But, it needs to be pointed out that the idea of embodiment does not have the same implications in Bali as it does in the West, where the assumption has been dualism, the radical distinction between mind and body. The purpose of Locke's story was to see whether personal identity is tied to the body or to the mind. But, notice that the self in Bali is embodied in order to carry out ceremonial tasks, and this result does not have the same ontological implication in Bali since they are not dualists. To assert a bodily component does not exclude a mental component. Indeed, for the Balinese, all material objects are imbued with spirit. Not only does the duck have spirit, but so do automobiles, purely mechanical objects from a Western perspective. Indeed, offerings are made to automobiles on the appropriate days in the belief that the spirit of the car can help people.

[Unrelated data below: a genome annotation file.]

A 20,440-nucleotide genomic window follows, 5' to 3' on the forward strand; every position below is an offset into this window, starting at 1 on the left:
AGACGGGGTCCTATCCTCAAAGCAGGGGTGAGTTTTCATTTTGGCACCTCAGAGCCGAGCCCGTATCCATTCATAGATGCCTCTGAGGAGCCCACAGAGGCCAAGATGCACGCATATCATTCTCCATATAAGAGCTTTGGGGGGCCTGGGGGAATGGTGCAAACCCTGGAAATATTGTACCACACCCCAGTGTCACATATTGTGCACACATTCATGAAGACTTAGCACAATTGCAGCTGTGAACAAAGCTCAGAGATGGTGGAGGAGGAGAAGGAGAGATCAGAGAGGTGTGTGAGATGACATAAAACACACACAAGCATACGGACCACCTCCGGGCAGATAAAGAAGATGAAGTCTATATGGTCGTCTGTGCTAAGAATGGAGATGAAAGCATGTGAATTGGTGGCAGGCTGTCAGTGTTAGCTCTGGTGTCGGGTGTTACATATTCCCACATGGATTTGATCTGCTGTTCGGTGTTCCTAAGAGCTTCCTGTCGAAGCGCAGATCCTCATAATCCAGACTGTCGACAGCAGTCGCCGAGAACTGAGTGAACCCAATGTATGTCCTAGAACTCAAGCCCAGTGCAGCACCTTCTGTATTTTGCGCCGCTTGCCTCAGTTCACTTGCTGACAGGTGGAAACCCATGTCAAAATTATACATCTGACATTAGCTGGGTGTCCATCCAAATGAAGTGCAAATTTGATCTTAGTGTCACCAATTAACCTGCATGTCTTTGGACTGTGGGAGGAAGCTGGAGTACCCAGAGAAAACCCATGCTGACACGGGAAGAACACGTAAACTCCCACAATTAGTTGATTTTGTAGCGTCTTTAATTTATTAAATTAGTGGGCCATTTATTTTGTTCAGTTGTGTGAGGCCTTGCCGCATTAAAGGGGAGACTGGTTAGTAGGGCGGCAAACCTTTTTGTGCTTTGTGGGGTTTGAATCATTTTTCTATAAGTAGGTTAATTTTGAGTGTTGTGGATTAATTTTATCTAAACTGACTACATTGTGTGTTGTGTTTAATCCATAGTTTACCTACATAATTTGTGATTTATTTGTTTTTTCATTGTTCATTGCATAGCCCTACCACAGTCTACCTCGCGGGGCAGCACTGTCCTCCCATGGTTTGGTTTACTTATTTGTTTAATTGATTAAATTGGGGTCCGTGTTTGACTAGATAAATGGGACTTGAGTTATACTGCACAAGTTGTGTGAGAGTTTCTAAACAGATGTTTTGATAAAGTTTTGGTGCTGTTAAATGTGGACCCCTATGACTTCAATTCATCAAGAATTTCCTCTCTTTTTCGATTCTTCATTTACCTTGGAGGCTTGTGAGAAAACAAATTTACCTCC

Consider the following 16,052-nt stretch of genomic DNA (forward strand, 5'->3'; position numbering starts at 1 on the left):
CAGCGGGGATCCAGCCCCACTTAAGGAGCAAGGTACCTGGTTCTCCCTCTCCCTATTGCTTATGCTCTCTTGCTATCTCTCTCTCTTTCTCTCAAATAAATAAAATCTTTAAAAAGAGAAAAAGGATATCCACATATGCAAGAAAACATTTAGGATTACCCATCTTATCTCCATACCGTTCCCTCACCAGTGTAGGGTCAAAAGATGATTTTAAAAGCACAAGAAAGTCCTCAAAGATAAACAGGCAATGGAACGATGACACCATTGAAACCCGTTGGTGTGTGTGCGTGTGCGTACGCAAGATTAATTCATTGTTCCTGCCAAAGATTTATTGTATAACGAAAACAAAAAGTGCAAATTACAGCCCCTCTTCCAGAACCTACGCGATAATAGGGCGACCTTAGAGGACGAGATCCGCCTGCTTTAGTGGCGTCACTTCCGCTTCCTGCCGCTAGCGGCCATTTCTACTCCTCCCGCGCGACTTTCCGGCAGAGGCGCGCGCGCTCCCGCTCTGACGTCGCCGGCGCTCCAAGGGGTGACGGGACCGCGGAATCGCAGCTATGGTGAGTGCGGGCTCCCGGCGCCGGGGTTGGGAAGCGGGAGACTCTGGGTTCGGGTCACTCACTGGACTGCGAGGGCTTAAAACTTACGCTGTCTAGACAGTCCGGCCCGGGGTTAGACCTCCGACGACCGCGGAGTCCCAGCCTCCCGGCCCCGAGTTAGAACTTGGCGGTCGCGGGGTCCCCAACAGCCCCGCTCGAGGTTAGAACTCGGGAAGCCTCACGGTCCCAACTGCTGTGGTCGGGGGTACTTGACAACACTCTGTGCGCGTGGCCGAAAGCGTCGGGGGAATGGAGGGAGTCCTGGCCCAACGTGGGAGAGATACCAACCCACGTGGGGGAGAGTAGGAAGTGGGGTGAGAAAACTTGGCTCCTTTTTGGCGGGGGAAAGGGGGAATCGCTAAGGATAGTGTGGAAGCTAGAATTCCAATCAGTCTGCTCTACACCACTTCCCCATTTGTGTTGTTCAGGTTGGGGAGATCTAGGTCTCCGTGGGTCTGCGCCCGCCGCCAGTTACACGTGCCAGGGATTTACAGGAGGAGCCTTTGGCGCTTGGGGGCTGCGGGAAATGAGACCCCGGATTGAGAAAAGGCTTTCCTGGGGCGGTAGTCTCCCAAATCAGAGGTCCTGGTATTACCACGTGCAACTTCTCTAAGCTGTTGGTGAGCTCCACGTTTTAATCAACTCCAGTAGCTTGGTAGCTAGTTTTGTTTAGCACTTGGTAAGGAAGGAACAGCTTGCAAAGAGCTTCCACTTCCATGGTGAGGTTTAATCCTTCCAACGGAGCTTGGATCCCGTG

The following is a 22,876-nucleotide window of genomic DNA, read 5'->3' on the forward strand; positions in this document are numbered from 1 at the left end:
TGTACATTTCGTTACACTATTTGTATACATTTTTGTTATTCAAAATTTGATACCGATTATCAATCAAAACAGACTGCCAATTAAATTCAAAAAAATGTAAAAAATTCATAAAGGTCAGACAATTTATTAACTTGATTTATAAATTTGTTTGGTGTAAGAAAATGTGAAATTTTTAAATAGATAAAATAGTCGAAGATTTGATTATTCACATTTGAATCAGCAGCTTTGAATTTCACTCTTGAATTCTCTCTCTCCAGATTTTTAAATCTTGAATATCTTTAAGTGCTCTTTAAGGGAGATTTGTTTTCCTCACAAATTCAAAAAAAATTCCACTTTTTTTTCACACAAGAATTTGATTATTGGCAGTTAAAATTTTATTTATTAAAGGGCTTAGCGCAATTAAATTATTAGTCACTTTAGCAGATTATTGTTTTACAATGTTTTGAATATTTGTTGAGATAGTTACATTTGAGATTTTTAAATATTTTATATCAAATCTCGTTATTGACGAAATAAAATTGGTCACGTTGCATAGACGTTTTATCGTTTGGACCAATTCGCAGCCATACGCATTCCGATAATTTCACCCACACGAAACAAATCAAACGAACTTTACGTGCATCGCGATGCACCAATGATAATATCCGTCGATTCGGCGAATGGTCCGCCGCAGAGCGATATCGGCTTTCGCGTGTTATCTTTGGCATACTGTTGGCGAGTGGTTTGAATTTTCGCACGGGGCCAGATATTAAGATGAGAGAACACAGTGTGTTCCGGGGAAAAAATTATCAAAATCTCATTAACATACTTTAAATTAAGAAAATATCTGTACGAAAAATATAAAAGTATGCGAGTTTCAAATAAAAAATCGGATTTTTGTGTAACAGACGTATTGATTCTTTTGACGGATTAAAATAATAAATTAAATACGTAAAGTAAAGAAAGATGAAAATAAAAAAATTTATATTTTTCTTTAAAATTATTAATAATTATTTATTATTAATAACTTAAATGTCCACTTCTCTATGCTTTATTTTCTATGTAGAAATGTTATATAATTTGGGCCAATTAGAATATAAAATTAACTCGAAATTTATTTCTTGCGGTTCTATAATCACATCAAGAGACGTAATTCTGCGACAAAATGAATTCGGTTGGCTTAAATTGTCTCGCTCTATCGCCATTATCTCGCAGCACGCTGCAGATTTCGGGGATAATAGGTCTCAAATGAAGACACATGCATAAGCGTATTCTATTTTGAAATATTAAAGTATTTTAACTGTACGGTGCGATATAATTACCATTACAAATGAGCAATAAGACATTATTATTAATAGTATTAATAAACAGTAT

D. Atman

The Balinese worldview is a combination of traditional Hinduism, coming from Java in the 11th century (and probably earlier); Tantric Buddhism; indigenous animism; and what the Balinese call adat, or local custom. Although they refer to their religion as "water religion," or as Balinese Hinduism, to distinguish it from Hinduism in India, its worldview nevertheless is influenced by this tradition in which emphasis is placed on the self as atman, or individual soul or spirit. But, to focus on our individuality and our separateness is to fall prey to the veil of illusion. Those who are enlightened know that, ultimately, the atman is the brahman, the universal soul of which everything is a part. The Upanishads gives the ultimate identification: tat twam asi, or thou are that, or that the individual is ultimately a manifestation of the universal soul. This view fits in well with animism, which holds that all things are imbued with soul. Hinduism says that, ultimately, all things are part of the universal soul.